An Immigrant and Carl

I was fresh off the boat those days when I landed a job in a downtown hotel as a Select Guest coordinator. New marriage, new job, new country – life, then, was a little overwhelming, very exciting and full of hope. I was trying to understand this new country – its culture, tradition and most importantly, the accent. There were many ‘aha’ moments and then there were ‘oh my goodness, is that true?’ moments. At work I was somewhat of a novelty. In the mid nineties, I was the only Indian in that company so the questions I got ranged from ‘did you go to school on an elephant?’ to ‘are you an Indian princess?’ to ‘are you so quiet because if you talked loudly the tigers will come and get you in your country?’ (yes, I have been asked this question in complete seriousness. And yes, I used to be very quiet once upon a time, mainly because I did not understand what people were saying, the accent, you see!)

They were days when I looked down upon unfamiliar American sports and considered baseball as a poor cousin of the king of sports, cricket and considered American football bestial. Sean tried a few times to expound the virtues of baseball (faster than cricket) and of his team Red Sox but I argued relentlessly to prove him wrong. He made fun of cricket and I made fun of baseball.

As a Guest Coordinator, I had to attend meetings every morning with the Assistant General Manager of the hotel along with the heads of reservation, front desk, hospitality etc. One time, the hotel was hosting a big event where love and pride of Maryland, the star baseball player of the state was going to feature. So at the meeting, I said, “So when Carl Ripken arrives….”. I was cut off quite rudely as the room erupted in laughter. There were loud guffaws all around me. I looked at them puzzled. What caused this eye watering mirth? The Assistant GM said, “What did you say? Carl Ripken? Hahahahaha. Guys, we have to take her to a ball game. We need to educate her in baseball! It is our responsibility!” More hahahahahas followed. I was still puzzled. “What is so FUNNY?” The head of Reservations was a very nice woman who finally wiped her tears and said, “His name is CAL Ripken and he is a legend in these parts!”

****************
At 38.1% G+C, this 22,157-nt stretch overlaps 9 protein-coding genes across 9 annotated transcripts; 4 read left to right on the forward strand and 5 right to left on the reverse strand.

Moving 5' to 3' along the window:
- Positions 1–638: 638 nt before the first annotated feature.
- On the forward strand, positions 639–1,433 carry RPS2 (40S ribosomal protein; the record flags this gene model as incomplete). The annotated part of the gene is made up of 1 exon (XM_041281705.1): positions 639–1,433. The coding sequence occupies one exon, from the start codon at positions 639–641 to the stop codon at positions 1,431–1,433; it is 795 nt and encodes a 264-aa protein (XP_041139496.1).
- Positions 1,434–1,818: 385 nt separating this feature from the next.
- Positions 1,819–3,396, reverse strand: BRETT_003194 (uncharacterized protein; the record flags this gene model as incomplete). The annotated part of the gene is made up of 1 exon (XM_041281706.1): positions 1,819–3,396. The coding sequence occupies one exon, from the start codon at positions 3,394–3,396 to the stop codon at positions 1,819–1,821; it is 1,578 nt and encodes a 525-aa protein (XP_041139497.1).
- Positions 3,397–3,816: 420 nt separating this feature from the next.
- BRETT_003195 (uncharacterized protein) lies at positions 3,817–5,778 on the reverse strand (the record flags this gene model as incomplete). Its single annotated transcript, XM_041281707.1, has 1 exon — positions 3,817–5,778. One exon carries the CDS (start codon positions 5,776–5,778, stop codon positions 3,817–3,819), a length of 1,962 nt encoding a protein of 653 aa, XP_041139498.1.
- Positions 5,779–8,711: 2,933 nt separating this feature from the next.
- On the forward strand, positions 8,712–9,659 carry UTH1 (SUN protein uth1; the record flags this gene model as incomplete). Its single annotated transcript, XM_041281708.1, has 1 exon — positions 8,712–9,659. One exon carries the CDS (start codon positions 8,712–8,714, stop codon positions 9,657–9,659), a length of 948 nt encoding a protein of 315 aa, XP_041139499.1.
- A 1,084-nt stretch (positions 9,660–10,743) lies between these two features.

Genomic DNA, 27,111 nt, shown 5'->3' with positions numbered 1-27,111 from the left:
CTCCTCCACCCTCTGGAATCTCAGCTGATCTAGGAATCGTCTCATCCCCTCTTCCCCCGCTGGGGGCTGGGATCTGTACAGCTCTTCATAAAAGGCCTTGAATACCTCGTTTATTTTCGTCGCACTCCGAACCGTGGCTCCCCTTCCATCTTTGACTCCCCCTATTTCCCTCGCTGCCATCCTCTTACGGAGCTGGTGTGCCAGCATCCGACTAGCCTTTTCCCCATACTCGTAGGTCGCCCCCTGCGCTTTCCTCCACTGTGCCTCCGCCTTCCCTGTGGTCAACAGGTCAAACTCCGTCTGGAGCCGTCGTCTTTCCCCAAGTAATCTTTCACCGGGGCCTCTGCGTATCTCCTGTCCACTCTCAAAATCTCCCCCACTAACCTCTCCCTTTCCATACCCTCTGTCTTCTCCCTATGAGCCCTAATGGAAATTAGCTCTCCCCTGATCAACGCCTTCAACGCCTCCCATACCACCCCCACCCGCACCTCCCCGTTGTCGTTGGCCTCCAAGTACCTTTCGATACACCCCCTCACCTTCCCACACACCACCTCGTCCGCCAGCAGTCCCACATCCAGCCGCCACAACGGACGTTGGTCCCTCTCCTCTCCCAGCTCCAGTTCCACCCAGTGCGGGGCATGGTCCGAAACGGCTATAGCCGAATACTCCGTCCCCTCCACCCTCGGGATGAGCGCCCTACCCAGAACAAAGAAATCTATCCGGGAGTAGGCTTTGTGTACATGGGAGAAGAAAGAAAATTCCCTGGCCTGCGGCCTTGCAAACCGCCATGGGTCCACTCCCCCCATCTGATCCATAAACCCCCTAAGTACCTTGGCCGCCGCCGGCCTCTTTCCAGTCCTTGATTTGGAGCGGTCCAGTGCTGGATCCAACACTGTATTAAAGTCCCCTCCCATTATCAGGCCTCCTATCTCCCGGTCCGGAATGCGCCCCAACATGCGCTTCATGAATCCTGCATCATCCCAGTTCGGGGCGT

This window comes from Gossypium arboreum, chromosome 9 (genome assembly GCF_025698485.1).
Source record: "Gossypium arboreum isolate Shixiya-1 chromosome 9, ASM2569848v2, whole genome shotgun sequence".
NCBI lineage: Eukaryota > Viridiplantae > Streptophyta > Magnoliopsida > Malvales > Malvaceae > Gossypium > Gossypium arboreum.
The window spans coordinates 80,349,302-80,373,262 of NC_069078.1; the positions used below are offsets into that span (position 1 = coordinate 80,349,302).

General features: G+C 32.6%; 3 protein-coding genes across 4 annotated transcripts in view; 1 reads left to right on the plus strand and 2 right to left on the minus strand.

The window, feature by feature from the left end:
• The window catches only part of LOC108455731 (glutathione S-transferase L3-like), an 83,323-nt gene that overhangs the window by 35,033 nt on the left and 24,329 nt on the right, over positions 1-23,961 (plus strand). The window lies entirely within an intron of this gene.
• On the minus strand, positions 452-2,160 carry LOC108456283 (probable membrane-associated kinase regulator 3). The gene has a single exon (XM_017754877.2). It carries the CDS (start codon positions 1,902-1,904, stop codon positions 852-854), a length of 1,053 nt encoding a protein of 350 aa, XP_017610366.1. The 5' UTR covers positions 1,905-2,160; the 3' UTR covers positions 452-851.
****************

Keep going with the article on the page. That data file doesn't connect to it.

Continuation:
See, growing up in a country which was under British rule for many, many years, I knew the language relatively well and I was certainly familiar with names like Tom, Dick, Harry, John, Johnathan, Carl, Bill, William, even Julian (Enid Blyton, Famous Five, in case you are wondering). I was not aware someone could be named Cal. I thought my American mates said Cal but they just pronounced Carl in a different way than I did. And yes, I perhaps never encountered Ripken’s name in written words. There are many excuses I can provide but the bottom line is, I never lived down that story during the time that I worked at that hotel. I was often the target of a friendly banter about ‘Carl’ Ripken.

Cal Ripken is coming to my library for a book talk. I have a baseball crazy almost 11-year-old, who has read Cal’s books and would dearly love to see this legend and perhaps shake his hand, if he is allowed. The tickets to that event sold out in four minutes and I could not get him a seat. His face fell when I told him that. Now our only hope is to try to buy a book and see if he can get a picture with Cal. In between calling the library to secure a spot and trying online, I remembered this story from the past when I did not even know the name of this man at one point. And here I am, getting excited that he will use a room close to my office as his green room before he talks about his book, and I may get a glimpse of him. I have indeed come a long way!

I don’t think about it often, after living in this country for so long, but I realized yesterday what a daunting task it is for immigrants to any country to learn whatever they can about the cultural, social and political history of the land they have emigrated to. The venture is exciting, enlightening and yes, overwhelming.

Don’t go away with the Frenchman, you said he was hot!!!

This happened a long, long time ago, maybe a life time ago! At a time when I had long, black hair, not a touch of those ‘stress related highlights’, when I was in a perpetual sense of wonderment of all the things around me, I was easily amazed, easily happy, when I went places, I actually took the sights and sounds in instead of looking around constantly to see if my kids are within my eyesight, when my thoughts didn’t wander from one schedule to the next, my face didn’t sport the worry lines, it easily broke into a smile, when I thought, felt, experienced! Wow, MUST have been a long time ago. Now that we have established the time frame, on to the main story.